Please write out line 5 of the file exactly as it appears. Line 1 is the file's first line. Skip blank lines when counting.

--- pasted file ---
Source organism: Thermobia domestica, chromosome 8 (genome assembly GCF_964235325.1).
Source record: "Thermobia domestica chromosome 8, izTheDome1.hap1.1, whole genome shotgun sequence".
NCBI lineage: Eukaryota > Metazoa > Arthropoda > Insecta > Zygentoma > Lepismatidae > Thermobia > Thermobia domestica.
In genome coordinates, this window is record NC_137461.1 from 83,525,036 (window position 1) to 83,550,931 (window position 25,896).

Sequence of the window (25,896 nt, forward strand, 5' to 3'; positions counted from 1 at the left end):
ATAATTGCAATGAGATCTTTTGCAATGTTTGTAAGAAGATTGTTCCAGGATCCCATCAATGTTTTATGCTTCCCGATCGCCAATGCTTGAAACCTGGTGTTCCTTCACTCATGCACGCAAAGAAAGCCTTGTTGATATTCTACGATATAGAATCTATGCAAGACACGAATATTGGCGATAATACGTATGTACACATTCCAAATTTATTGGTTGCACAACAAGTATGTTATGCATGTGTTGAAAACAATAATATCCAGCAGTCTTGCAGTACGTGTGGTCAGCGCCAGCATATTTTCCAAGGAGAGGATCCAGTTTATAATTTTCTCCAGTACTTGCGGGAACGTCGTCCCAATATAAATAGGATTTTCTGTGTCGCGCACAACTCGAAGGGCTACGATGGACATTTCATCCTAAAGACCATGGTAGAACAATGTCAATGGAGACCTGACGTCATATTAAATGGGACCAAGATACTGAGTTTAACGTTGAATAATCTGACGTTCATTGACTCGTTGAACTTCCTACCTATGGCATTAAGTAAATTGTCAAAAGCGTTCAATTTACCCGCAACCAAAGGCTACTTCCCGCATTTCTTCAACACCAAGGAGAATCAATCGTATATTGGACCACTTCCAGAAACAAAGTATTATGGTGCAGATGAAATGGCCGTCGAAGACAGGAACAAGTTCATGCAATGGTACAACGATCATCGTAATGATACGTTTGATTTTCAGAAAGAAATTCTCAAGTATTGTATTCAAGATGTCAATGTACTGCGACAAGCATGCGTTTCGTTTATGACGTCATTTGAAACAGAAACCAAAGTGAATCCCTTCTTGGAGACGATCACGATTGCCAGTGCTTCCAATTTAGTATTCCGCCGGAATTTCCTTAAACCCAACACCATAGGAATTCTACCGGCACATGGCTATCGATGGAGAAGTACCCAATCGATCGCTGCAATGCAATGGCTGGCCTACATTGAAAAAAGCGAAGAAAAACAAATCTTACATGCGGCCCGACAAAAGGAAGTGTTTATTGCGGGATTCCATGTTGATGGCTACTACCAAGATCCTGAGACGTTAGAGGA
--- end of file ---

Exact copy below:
Sequence of the window (25,896 nt, forward strand, 5' to 3'; positions counted from 1 at the left end):